I can now return to a topic ignored in my discussion of pictorial art: the nature of abstract art. What are we to say of those paintings that spurn all attempts to model the natural world and revel purely in abstract forms? Well, there are different types of abstract art, but one form can be regarded as analogous to music—it is the study of mathematical structure as such. It uses the visual analogue of intervallic structure—the placing of lines at certain distances from each other (as pitch relations can also be spatially represented). So abstract art can incorporate science rather as music does—by playing with mathematical form. This is a kind of a priorivisual art, which would be beloved by rationalists (the artistic empiricist likes her art to faithfully copy visual impressions). Thus we have a prioriand a posterioriart: music and abstract art are the former, realistic naturalism the latter. In both cases the artist is beholden to science and might as well be declared a scientist herself (as well as an artist). The traditional classifications are arbitrary and misleading, since art is inextricably bound up with science. What the artist needs is knowledge, and that can include what we now call “science”. To put it differently, physics is more than what physicists study and mathematics is more than what mathematicians study (and the same is true for botany and zoology): these subjects are also studied by painters and musicians each in their characteristic way. The painter studies the physical world as it is seenand the musician studies the mathematical world as it is heard—phenomenological science in both cases. What we call “artists” and “scientists” are really close colleagues. Art galleries are also science museums. Just as novelists are scientists au fond(keen observers of nature), so too are painters and musicians. Granted they have other talents too, but let us not place them in a ghetto reserved for the scientifically illiterate or uninterested. Art is one form the scientific spirit can take.[5]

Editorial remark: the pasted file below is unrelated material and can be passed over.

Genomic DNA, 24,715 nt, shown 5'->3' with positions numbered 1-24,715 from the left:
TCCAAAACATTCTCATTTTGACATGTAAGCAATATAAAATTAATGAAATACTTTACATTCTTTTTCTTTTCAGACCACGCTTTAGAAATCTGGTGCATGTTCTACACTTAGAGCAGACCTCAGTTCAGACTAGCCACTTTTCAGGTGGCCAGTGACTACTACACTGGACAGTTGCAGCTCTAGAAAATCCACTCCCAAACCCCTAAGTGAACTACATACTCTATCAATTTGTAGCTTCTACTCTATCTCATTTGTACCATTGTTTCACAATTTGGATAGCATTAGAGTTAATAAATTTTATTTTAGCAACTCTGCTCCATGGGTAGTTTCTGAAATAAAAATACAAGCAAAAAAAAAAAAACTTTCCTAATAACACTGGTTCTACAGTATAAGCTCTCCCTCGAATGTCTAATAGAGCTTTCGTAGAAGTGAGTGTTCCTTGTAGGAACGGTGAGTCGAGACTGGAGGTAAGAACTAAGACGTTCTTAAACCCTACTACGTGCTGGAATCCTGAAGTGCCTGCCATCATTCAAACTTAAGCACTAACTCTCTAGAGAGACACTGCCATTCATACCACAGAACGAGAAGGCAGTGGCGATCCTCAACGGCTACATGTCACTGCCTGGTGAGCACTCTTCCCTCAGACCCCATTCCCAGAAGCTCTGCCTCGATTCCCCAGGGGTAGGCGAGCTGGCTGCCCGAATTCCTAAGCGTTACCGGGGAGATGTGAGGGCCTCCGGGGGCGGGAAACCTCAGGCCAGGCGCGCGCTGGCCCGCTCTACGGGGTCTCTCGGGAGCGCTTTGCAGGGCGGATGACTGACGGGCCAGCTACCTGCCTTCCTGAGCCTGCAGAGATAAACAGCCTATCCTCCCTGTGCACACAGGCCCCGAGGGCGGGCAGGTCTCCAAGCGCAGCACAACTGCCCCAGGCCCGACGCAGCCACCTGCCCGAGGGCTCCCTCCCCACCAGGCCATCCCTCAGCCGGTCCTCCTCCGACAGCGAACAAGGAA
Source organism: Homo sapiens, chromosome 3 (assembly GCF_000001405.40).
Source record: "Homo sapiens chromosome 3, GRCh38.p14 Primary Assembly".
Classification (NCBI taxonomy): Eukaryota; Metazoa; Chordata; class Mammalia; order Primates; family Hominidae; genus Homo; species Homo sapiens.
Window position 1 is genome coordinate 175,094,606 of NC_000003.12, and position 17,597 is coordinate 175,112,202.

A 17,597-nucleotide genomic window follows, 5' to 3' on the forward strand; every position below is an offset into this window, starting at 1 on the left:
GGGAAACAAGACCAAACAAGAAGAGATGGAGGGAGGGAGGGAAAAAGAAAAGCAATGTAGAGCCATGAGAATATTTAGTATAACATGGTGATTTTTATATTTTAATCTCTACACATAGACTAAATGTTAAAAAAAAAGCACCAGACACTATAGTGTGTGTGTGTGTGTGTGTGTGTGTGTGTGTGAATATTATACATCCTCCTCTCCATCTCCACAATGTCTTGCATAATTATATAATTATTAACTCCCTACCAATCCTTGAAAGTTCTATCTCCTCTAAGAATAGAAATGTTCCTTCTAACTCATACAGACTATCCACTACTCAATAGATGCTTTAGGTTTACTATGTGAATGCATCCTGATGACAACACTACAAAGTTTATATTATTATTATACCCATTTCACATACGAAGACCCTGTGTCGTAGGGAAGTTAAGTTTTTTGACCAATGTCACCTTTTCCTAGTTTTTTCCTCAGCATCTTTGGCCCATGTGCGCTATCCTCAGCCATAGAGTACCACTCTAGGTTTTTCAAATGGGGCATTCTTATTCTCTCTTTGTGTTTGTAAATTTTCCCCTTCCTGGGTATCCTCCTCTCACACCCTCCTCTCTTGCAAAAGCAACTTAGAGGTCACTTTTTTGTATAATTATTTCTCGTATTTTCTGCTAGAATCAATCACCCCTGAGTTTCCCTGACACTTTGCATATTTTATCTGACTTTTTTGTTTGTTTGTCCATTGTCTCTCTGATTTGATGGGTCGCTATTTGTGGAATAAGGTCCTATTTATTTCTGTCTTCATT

Colin McGinn

[1]This essay twins with my “Fiction, Fact, and Science”, which makes a similar claim about literature.

[2]The Hockney-Falco thesis is interesting in this connection: this is the claim that painterly realism was aided and abetted by the use of optical instruments such as the camera lucidaand concave mirrors, thus incorporating the science of optics into artistic practice. Fittingly, Hockney is a painter and Falco is a physicist.

[3]I am not an expert in music theory; what I offer here is just what I picked up when learning to play guitar. Still, it should suffice for present purposes.

[4]There is also rhythm–a temporal mathematical structure. We hear this rhythmic structure as much as we hear pitch structure. And notice how important recurring patterns are in music, rather like recurring patterns in nature. The same “laws” crop up in different particular sounds and we recognize their recurrence.

[5]You might object that I am using the words “science” or “scientific” very promiscuously. That is true and it is done with malice aforethought. I also count philosophy as a science, as well as psychology, economics, linguistics, mathematics, etc. I don’t think we should restrict the word to the so-called physical sciences. The honorific connotations of “science” should be spread more widely. And don’t ask me to define “science” beyond saying it is secular evidence-based logical thought (roughly). What matters is that particular activities should exhibit a commitment to scientific principles and values.

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9 responses to “Painting, Music, and Science”

  1. jgkess@cfl.rr.com says:

    That is instructive. One gets it. I used to read a lot of Morris Kline on the history of mathematics and on the more practical applications of math—pretty much in line with your observations. But anything, really, (with the possible exception Trump speeches) can be analyzed mathematically. Separation of variables, order and nature of dependency and all that. But the explanatory import is what’s at stake. That’s where science takes its turn. In any case, that was an even-more- than usually well-written piece.